The resumed struggle which started in Karachi with the arrest of PFUJ and APNEC President continued until 10th of October (almost two months and 25 days) had its own memorable features. For besides the journalists and press workers who came from all over the country to court arrest, scores of trade union workers, students and militant haris from interior of Sindh joined the movement and filled almost all the jails of Sindh. (During the Lahore struggle the arrested journalists and press workers were disbursed to almost all the jails of the province of Punjab). The Sindh phase of movement would also be remembered for the mass hunger strike unto death inside the jails. The hunger strike culminated in the acceptance of most of the APNEC-PFUJ demands by the Government. As a result “Musawaat” Karachi resumed its publication, arrested persons were released, and most of the 30 dismissed journalists of the NPT papers (Pakistan Times and Imroze) were reinstated (only four including the President of the PFUJ and APNEC were not taken back).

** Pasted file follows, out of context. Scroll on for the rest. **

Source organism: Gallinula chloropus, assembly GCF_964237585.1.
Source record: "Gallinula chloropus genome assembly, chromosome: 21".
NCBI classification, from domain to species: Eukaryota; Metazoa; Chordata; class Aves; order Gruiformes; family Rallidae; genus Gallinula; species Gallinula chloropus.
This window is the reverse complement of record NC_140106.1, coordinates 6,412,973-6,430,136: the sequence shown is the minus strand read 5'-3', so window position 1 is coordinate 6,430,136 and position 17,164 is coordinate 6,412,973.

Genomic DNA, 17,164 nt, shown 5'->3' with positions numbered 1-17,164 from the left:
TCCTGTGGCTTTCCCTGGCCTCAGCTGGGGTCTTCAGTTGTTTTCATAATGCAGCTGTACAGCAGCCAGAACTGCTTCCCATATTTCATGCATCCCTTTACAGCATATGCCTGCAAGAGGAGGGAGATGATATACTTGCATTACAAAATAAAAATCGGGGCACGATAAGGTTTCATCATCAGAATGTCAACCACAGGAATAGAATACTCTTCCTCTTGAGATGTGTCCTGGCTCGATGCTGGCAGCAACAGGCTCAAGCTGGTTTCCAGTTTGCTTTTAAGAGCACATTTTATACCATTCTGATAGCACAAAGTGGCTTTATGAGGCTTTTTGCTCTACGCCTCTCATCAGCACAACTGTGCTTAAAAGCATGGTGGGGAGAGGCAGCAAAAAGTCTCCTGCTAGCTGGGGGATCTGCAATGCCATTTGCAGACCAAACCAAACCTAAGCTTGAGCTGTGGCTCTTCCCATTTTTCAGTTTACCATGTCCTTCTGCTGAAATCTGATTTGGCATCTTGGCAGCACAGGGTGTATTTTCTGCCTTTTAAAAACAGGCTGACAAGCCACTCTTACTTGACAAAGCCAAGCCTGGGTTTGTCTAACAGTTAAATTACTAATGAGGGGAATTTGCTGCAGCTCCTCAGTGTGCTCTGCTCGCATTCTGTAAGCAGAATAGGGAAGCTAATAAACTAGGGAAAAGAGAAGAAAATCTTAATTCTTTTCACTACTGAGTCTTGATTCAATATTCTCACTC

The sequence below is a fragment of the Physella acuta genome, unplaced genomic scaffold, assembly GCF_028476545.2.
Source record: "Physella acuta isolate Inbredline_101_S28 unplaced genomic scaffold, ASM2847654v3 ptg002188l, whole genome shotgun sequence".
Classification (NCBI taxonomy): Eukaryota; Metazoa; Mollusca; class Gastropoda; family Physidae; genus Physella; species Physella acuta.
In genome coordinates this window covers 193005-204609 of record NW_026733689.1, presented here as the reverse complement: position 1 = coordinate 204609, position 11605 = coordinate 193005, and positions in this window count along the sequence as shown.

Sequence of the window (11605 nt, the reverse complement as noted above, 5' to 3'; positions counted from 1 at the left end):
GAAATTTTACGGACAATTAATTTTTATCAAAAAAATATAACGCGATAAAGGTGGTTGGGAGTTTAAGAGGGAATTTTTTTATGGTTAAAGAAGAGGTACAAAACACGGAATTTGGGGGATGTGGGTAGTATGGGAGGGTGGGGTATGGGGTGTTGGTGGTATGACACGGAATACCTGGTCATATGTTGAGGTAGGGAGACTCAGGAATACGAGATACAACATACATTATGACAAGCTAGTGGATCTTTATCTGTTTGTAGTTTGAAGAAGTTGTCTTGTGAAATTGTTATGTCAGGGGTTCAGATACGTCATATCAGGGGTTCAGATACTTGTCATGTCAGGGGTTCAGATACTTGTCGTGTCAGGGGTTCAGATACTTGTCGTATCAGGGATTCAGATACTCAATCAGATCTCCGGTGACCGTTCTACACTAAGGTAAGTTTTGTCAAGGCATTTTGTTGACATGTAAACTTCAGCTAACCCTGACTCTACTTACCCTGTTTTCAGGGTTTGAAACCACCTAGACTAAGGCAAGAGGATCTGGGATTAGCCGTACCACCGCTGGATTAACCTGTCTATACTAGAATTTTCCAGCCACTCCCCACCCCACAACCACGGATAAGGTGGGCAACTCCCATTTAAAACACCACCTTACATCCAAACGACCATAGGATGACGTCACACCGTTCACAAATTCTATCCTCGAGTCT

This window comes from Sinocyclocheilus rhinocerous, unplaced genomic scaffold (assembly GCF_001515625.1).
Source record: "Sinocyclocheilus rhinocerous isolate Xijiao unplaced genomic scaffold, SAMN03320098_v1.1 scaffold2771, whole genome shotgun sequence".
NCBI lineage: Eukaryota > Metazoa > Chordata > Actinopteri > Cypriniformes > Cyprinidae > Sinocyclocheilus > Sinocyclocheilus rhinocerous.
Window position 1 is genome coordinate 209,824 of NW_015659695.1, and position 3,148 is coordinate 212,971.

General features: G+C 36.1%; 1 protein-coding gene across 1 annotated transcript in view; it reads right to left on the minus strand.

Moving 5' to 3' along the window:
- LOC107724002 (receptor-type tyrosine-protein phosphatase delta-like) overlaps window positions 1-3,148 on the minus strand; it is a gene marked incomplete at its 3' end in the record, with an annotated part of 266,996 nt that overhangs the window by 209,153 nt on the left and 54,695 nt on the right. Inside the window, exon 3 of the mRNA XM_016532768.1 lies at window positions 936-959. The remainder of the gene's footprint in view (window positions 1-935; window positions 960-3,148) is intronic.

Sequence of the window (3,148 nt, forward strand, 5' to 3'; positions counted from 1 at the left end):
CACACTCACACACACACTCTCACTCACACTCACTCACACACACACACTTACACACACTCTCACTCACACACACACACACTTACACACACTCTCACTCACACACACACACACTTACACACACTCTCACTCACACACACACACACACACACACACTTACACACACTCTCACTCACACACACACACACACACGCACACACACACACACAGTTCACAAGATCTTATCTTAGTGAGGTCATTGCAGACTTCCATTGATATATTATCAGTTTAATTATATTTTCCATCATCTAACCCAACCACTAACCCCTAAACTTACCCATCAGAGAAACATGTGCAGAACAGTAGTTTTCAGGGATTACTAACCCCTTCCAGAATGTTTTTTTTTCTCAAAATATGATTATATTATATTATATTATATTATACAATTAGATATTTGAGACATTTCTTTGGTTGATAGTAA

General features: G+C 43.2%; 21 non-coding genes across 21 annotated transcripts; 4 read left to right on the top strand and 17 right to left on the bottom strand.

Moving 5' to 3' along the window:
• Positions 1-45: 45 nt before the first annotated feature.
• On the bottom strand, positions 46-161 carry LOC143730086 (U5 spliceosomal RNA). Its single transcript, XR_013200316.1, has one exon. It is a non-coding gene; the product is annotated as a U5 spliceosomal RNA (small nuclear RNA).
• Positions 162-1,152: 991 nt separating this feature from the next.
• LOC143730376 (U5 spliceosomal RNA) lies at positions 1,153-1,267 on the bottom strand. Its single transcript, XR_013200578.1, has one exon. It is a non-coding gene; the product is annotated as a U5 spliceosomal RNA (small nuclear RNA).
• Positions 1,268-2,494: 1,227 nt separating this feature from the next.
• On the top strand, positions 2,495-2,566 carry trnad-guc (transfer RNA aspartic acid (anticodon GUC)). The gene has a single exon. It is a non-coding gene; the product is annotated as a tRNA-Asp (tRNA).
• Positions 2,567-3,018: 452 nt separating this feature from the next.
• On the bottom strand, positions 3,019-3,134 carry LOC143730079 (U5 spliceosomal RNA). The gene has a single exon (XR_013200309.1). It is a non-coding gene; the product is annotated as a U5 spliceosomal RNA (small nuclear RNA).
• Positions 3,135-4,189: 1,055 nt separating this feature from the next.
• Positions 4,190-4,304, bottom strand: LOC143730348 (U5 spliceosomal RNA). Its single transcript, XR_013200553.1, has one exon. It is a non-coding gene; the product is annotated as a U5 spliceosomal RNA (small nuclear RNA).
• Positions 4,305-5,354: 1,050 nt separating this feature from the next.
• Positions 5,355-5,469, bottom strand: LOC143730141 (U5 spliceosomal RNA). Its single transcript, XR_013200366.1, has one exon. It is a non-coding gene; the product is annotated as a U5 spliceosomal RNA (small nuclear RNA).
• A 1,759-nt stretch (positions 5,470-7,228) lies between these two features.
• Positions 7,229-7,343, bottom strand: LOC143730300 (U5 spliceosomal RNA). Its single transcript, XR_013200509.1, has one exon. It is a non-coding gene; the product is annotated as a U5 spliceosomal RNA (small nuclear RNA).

It was also during Gen: Zia-ul-Haq’s regime that ten senior journalists and office-bearers of the PFUJ belonging to the NPT papers – the Pakistan Times, Imroze and Mashriq – were similarly dismissed from service because they signed an appeal for ” Peace in Sindh ” when the government repressed and persecuted the people indiscriminately during the 1983 MRD Movement. The signatories to the appeal also included some 50 writers and poets on whom the doors of Radio and Television were closed as punishment. The journalists who were punished included Masood Ashar , Shafqat Tanvir Mirza , Azhar Javed , Mrs. Rakhshinda Hasan , Badarul Islam Butt, Aziz Mazhar , Aurangzeb, Mumtaz Ahmad , I.H. Rashid and Riaz Malik(late).This clearly proved that the Zia Government was callous and insensitive to the basic human rights of the people notwithstanding with its claim for Islamic justice . It was during this period that a most abominable version of the press censorship was imposed on newspapers wherein even Quranic verses and Prophet’s hadiths used to be censored if they reflected in any way on the person of Gen. Zia-ul-Haq regime or his policies. REFERENCE: MOVEMENT CALLED PFUJ BY MINHAJ BARNA http://pfuj.pk/history-of-pfuj/